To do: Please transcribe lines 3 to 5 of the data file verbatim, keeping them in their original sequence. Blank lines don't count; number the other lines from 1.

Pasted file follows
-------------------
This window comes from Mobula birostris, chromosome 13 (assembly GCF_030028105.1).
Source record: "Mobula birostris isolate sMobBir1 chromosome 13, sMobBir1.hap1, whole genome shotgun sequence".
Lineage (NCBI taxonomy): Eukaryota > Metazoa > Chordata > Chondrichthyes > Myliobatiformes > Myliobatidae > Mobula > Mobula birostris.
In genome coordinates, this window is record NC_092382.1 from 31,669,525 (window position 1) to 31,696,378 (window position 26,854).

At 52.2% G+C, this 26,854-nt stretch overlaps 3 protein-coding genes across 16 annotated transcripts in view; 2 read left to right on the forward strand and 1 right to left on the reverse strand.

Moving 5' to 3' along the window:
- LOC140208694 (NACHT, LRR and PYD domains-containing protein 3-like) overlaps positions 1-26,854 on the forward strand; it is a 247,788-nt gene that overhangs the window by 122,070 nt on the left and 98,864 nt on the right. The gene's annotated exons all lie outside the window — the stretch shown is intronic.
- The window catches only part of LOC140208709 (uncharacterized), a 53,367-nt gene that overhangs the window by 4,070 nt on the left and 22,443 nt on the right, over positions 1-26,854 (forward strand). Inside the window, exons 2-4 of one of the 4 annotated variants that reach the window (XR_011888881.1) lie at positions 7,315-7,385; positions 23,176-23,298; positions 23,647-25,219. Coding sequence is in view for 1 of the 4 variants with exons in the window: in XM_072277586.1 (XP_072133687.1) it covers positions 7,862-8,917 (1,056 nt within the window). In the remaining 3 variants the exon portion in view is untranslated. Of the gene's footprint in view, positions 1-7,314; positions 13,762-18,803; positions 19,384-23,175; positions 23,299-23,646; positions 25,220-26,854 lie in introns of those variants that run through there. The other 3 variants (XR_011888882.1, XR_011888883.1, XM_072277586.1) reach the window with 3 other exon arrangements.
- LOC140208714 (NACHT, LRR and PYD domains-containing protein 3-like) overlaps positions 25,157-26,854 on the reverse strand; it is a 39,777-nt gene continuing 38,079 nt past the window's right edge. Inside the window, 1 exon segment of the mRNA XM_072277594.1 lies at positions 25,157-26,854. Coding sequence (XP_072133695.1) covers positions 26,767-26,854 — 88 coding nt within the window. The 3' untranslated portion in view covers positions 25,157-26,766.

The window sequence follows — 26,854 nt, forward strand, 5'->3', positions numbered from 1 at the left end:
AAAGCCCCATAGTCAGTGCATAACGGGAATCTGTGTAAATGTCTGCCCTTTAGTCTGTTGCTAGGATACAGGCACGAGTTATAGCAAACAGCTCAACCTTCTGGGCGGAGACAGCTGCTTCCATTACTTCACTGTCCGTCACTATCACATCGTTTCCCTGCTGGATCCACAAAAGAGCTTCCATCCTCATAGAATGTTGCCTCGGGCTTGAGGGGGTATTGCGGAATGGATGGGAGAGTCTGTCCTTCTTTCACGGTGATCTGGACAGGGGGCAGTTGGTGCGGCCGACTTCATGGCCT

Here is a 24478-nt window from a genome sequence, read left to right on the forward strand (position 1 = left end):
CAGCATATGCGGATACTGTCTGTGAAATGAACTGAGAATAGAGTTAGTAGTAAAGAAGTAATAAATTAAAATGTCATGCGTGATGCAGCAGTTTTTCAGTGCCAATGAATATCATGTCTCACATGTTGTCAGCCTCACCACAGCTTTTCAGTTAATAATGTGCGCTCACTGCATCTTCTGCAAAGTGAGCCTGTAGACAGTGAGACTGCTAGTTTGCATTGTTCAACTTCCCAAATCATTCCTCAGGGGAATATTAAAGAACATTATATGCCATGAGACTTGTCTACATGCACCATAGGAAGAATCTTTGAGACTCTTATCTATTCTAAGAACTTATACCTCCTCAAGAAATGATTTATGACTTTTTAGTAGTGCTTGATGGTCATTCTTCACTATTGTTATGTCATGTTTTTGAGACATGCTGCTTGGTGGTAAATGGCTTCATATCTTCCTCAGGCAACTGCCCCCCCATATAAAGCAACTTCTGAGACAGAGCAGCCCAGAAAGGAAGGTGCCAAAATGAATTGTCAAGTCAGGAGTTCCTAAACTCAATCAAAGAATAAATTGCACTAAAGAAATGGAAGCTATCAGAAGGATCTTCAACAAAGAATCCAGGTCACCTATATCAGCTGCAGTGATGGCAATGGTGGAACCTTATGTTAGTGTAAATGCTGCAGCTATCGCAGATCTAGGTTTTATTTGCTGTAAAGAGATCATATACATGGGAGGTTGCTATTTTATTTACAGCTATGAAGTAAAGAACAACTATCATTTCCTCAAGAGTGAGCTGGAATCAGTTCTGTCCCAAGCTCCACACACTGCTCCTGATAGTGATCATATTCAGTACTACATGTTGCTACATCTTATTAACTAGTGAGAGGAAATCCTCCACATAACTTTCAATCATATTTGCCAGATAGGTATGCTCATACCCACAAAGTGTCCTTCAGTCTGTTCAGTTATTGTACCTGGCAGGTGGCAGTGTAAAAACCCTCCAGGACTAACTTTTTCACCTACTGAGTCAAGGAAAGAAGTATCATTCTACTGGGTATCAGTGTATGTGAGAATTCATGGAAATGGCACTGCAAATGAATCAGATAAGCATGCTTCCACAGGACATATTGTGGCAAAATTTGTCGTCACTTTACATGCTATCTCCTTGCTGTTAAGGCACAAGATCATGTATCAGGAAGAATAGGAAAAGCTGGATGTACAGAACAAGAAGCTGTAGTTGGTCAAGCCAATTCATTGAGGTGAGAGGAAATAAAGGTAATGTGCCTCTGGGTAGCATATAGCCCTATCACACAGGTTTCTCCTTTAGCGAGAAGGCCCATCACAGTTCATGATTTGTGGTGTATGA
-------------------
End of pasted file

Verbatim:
Lineage (NCBI taxonomy): Eukaryota > Metazoa > Chordata > Chondrichthyes > Myliobatiformes > Myliobatidae > Mobula > Mobula birostris.
In genome coordinates, this window is record NC_092382.1 from 31,669,525 (window position 1) to 31,696,378 (window position 26,854).

At 52.2% G+C, this 26,854-nt stretch overlaps 3 protein-coding genes across 16 annotated transcripts in view; 2 read left to right on the forward strand and 1 right to left on the reverse strand.